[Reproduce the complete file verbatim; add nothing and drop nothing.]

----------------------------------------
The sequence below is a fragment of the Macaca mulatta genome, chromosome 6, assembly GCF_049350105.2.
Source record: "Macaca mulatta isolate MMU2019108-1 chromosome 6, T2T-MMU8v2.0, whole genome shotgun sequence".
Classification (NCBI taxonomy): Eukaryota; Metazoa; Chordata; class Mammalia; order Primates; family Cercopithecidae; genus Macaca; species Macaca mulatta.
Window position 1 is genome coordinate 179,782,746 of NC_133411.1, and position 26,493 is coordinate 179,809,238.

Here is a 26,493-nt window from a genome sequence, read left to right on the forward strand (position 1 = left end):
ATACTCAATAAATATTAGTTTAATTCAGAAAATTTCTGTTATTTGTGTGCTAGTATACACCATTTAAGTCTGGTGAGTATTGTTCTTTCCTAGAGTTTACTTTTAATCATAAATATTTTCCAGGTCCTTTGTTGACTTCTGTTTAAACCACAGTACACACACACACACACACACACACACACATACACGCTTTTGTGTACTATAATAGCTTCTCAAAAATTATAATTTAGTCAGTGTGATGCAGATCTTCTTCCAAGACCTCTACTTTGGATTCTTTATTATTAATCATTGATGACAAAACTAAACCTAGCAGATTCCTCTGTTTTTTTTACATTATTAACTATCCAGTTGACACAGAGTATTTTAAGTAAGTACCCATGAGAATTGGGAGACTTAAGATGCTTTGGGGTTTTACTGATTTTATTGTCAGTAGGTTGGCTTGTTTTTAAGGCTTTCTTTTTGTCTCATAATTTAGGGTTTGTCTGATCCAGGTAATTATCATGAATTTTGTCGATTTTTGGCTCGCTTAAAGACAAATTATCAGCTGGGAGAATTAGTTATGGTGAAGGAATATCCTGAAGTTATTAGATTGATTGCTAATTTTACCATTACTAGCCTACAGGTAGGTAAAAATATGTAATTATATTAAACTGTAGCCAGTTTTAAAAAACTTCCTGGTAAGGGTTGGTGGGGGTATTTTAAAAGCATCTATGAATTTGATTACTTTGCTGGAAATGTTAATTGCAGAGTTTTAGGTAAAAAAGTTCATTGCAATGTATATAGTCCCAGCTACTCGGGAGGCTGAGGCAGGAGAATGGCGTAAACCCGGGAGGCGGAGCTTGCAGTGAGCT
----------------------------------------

The sequence below is a fragment of the Macaca mulatta genome, chromosome 6, assembly GCF_049350105.2.
Source record: "Macaca mulatta isolate MMU2019108-1 chromosome 6, T2T-MMU8v2.0, whole genome shotgun sequence".
Classification (NCBI taxonomy): Eukaryota; Metazoa; Chordata; class Mammalia; order Primates; family Cercopithecidae; genus Macaca; species Macaca mulatta.
Window position 1 is genome coordinate 179,782,746 of NC_133411.1, and position 26,493 is coordinate 179,809,238.

Here is a 26,493-nt window from a genome sequence, read left to right on the forward strand (position 1 = left end):
ATACTCAATAAATATTAGTTTAATTCAGAAAATTTCTGTTATTTGTGTGCTAGTATACACCATTTAAGTCTGGTGAGTATTGTTCTTTCCTAGAGTTTACTTTTAATCATAAATATTTTCCAGGTCCTTTGTTGACTTCTGTTTAAACCACAGTACACACACACACACACACACACACACACATACACGCTTTTGTGTACTATAATAGCTTCTCAAAAATTATAATTTAGTCAGTGTGATGCAGATCTTCTTCCAAGACCTCTACTTTGGATTCTTTATTATTAATCATTGATGACAAAACTAAACCTAGCAGATTCCTCTGTTTTTTTTACATTATTAACTATCCAGTTGACACAGAGTATTTTAAGTAAGTACCCATGAGAATTGGGAGACTTAAGATGCTTTGGGGTTTTACTGATTTTATTGTCAGTAGGTTGGCTTGTTTTTAAGGCTTTCTTTTTGTCTCATAATTTAGGGTTTGTCTGATCCAGGTAATTATCATGAATTTTGTCGATTTTTGGCTCGCTTAAAGACAAATTATCAGCTGGGAGAATTAGTTATGGTGAAGGAATATCCTGAAGTTATTAGATTGATTGCTAATTTTACCATTACTAGCCTACAGGTAGGTAAAAATATGTAATTATATTAAACTGTAGCCAGTTTTAAAAAACTTCCTGGTAAGGGTTGGTGGGGGTATTTTAAAAGCATCTATGAATTTGATTACTTTGCTGGAAATGTTAATTGCAGAGTTTTAGGTAAAAAAGTTCATTGCAATGTATATAGTCCCAGCTACTCGGGAGGCTGAGGCAGGAGAATGGCGTAAACCCGGGAGGCGGAGCTTGCAGTGAGCT